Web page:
Thank you very much, Nathan (as well as Dennis and Bob). This is terrific information.
The JDBC Realm info is something I'm digging into. I'll need to discuss with our working group whether certificates are an option or not.
I may have mentioned previously that we have a utility to allow users to obtain a cookie file and then they can send that cookie with wget or curl. Is there any such mechanism for any opendap client that you are aware of, or should I let go of this concept?
On 4/2/13 1:18 PM, Nathan Potter wrote:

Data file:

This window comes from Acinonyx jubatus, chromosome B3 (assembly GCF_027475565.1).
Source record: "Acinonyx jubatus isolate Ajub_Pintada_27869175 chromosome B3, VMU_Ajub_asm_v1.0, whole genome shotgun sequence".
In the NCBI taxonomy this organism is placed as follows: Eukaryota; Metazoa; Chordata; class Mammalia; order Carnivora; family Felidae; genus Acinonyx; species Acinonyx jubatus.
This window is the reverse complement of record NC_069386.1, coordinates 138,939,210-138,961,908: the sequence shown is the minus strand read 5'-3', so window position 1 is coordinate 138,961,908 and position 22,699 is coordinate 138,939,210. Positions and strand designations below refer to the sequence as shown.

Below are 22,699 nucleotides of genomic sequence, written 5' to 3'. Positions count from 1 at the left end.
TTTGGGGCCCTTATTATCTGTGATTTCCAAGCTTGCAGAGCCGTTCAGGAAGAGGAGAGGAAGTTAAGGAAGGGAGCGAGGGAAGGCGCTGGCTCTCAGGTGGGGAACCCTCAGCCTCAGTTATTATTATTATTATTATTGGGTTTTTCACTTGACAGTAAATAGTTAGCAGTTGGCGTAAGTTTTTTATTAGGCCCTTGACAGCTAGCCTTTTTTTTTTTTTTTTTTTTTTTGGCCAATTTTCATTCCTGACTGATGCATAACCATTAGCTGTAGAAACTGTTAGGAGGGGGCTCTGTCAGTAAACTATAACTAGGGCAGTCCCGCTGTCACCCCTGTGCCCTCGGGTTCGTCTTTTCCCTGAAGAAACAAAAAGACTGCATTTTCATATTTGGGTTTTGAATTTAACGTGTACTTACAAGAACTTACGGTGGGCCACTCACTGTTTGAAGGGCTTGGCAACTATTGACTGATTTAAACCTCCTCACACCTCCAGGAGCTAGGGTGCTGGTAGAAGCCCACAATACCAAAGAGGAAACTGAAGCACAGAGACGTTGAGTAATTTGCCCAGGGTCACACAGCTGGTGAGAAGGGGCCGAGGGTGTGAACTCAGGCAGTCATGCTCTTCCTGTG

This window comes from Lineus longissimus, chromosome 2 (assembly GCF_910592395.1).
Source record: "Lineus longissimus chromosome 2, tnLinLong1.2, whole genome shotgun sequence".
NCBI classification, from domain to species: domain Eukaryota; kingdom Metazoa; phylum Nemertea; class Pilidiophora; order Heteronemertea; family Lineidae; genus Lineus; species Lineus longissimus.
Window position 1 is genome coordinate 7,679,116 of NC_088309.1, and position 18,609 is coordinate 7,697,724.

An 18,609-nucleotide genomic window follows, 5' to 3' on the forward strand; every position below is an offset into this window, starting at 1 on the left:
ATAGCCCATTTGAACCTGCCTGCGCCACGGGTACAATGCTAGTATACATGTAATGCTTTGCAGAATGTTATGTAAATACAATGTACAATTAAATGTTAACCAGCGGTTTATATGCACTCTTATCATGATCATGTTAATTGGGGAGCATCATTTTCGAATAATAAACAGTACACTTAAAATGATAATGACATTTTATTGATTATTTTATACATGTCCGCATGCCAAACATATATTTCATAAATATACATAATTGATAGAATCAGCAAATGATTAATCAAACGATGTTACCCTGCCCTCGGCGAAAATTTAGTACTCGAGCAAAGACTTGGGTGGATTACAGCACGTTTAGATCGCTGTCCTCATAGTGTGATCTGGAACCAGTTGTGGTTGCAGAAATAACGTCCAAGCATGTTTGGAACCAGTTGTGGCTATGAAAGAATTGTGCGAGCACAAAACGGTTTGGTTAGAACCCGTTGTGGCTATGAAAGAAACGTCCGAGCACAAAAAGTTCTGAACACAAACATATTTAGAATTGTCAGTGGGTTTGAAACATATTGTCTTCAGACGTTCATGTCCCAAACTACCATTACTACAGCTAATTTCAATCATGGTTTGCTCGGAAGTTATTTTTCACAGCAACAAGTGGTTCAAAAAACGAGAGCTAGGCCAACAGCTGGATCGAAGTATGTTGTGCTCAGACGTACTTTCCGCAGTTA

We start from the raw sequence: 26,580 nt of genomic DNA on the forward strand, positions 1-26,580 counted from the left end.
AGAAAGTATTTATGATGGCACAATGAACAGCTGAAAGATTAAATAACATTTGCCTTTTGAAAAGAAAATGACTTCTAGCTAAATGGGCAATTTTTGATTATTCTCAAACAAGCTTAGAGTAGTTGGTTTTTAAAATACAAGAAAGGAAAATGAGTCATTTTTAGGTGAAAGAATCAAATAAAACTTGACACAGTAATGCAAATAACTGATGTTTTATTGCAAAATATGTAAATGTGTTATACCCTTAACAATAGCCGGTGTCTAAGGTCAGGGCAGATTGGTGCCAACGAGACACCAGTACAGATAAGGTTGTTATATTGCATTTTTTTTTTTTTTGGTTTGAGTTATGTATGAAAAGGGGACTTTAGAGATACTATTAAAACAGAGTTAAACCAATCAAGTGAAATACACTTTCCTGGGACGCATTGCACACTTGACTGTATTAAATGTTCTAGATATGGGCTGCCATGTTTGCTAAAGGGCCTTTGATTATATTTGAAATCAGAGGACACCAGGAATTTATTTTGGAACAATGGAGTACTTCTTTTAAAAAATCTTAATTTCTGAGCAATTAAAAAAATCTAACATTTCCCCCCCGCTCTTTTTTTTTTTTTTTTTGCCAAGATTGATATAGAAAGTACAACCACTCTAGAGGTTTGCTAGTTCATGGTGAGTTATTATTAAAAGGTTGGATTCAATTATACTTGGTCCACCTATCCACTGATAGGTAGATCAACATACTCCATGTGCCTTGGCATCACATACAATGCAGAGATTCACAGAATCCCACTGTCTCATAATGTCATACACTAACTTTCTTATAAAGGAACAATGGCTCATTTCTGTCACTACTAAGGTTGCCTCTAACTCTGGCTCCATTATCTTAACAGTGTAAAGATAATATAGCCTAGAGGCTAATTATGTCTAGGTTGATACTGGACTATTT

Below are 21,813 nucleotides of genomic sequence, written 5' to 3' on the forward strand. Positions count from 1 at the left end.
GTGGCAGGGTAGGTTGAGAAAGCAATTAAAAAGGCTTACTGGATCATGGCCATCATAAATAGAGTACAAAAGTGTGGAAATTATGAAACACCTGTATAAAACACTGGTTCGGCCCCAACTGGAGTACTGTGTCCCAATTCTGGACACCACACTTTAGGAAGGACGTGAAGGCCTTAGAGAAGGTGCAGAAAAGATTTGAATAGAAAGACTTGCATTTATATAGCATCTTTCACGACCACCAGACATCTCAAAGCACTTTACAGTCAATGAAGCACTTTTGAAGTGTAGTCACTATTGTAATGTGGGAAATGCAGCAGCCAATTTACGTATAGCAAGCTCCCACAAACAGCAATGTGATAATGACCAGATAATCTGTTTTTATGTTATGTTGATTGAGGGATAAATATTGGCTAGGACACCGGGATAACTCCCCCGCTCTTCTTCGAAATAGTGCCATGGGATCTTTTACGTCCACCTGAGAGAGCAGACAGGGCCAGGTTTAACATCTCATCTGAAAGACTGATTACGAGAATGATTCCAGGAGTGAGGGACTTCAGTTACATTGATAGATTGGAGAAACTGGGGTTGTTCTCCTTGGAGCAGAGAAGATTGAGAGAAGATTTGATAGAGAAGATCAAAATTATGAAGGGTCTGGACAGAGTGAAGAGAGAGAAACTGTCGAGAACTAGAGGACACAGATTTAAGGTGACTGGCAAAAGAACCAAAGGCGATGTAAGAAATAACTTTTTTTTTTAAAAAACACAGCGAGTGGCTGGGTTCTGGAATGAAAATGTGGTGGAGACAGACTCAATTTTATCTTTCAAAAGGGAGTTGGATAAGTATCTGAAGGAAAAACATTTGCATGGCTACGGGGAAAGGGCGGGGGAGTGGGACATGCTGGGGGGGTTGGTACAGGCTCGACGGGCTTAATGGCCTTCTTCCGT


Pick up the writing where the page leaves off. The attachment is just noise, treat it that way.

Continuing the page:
Kevin, I made a number of comments below. I think I got the facts right and II am hoping that James jumps in if he sees a mistake. Nathan On Apr 2, 2013, at 9:38 AM, Kevin Manross wrote:Thank you all for the feedback! Since I've already handled authentication for browser based logins, I'm concerned with other (command line or plugin) opendap client login. Jeff mentioned using Basic Authentication for clients like RAMADDA and IDV. If I understand correctly, this requires maintaining the user list in the tomcat-users.xml file. If this is correct, I don't think is not a viable option to maintain our 9000+ users which we currently maintain in a mysql database. (I would be very happy to learn that I don't have a proper understanding of the tomcat basic authentication process, so please correct me if needed.)Tomcat can use a number of existing external authentication services (for example LDAP) for identifying users: http://tomcat.apache.org/tomcat-6.0-doc/realm-howto.html I imagine that it would be possible to utilize the JDBCRealm to conduct your user authentication. As far as authorization goes you might need to do something more - if you already have something like the notion of "groups" in your user-base you might already be thinking of translating those into different (tiered) levels of access and that might be done along with the authentication step by creating tomcat "roles" that parallel the "groups".I could envision writing a filter that parses the BA-style url syntax to obtain the user/pass and then access our mysql users database to verify. However, when testing our gribcollection best time series with the IDV (without restriction), the volume of requests to obtain the subdomain of data was relatively large. My concern is how much overhead there would be to verify each request via mysql when sent in rapid succession like that.I don't think that would be required, once you have your credentials (session cookies) then the client should be able to return the cookie to Tomcat with subsequent requests - up to the point the cookie expires or is invalidated by the server. If the command line clients can't cope with that then you might have to look at using certificates issued to the users - I believe that once a certificate is correctly installed and identified to (most of?) the DAP2 client software implementations that they already know how to feed it to a server and make the authentication step.If I understand John correctly, clients technically can send a cookie over the HTTP protocol, but there is no guarantee that a client has this capability. It would be great if there was something akin to wget's --load-cookies option for opendap clients. All of this is for the current (3.7, I believe) version of opendap.To be clear - while the DAP2 protocol is tied to HTTP the DAP2 Protocol pretty much does not address the issues of authentication and authorization. These are assumed to be handled elsewhereSo it sounds to me that my best course of action may be to pursue the filter option(?) - unless anyone can correct my understanding above or offer another way to think about this.If you're doing something custom then I would say a filter is the way to go. I think that this is an area where we anticipate receiving some funding and that we have been engaged in active but low bandwidth discussion of this topic over the last several months. We should keep communicating about this it may be that we may find places to work together for a general solution. N-kevin. On 4/1/13 5:34 PM, John Caron wrote:Hi kevin: Cookies are part of standard HTTP, and are passed (both ways) in the HTTP header. Opendap is built on top of HTTP, and so any opendap client has a mechanism for passing cookies. Whether they do so or not depends on the client. I dont think they are required to (?). Cookies are used to maintain session state on the server. This can mean that the server only has to authenticate once for a session. That is mostly just a performance issue, but in the worst case, the client could pop up a user login window for each request, of which there are often many for any given dataset access. But the client could also cache the authentication header and send it each time. So cookies arent totally necessary, whats really important is that the client does something reasonable. There is also a subtle (and usually rare) problem on datasets that can change while being accessed, when you dont manage state, blogged about here: http://www.unidata.ucar.edu/blogs/developer/en/entry/indexed_data_access_and_coordinate My own opinion is that state is necessary, though perhaps evil. Web servers like apache and tomcat do all the heavy lifting, so i think its not a huge burden on server writers. If I was king of opendap i would specify that clients must return cookies. I think if you follow standard HTTP practices, and an opendap client misbehaves, its up to the client to improve or risk becoming obsolete. There are plenty of robust HTTP libraries in all languages, so there is really no good excuse for clients not to do something reasonable. John On 4/1/2013 11:04 AM, Kevin Manross wrote:Greetings, To server our data, we set a cookie once the user successfully logs in to our website. We check for that cookie upon return to the website. I have successfully written a filter for our experimental TDS and it seems to handle web browser interactions by checking for cookies and redirecting to our login if need be. My next step is how to handle opendap requests. I have been reading up on the various ways to authenticate opendap requests (primarily via THREDDS), many of which refer to the server setting a session cookie upon successful login. My question is, how is the session cookie checked upon subsequent requests by opendap clients like IDL, Matlab, IDV, pydap, etc.? We have a mechanism to allow users to obtain and store cookie information for use in non-browser-sessions like scripts. These scripts usually involve wget which has a way to load cookies. Do opendap clients have any such way to send a cookie? This is a major hurdle for our service and any feedback is greatly appreciated! Thanks! -kevin. -- Kevin Manross NCAR/CISL/Data Support Section Phone: (303)-497-1218 Email:address@hidden <mailto:address@hidden> Web:http://rda.ucar.edu _______________________________________________ thredds mailing list address@hidden For list information or to unsubscribe, visit: http://www.unidata.ucar.edu/mailing_lists/_______________________________________________ thredds mailing list address@hidden For list information or to unsubscribe, visit: http://www.unidata.ucar.edu/mailing_lists/-- Kevin Manross NCAR/CISL/Data Support Section Phone: (303)-497-1218 Email:address@hidden Web:http://rda.ucar.edu _______________________________________________ thredds mailing list address@hidden For list information or to unsubscribe, visit: http://www.unidata.ucar.edu/mailing_lists/= = = Nathan Potter ndp at opendap.org OPeNDAP, Inc. +1.541.231.3317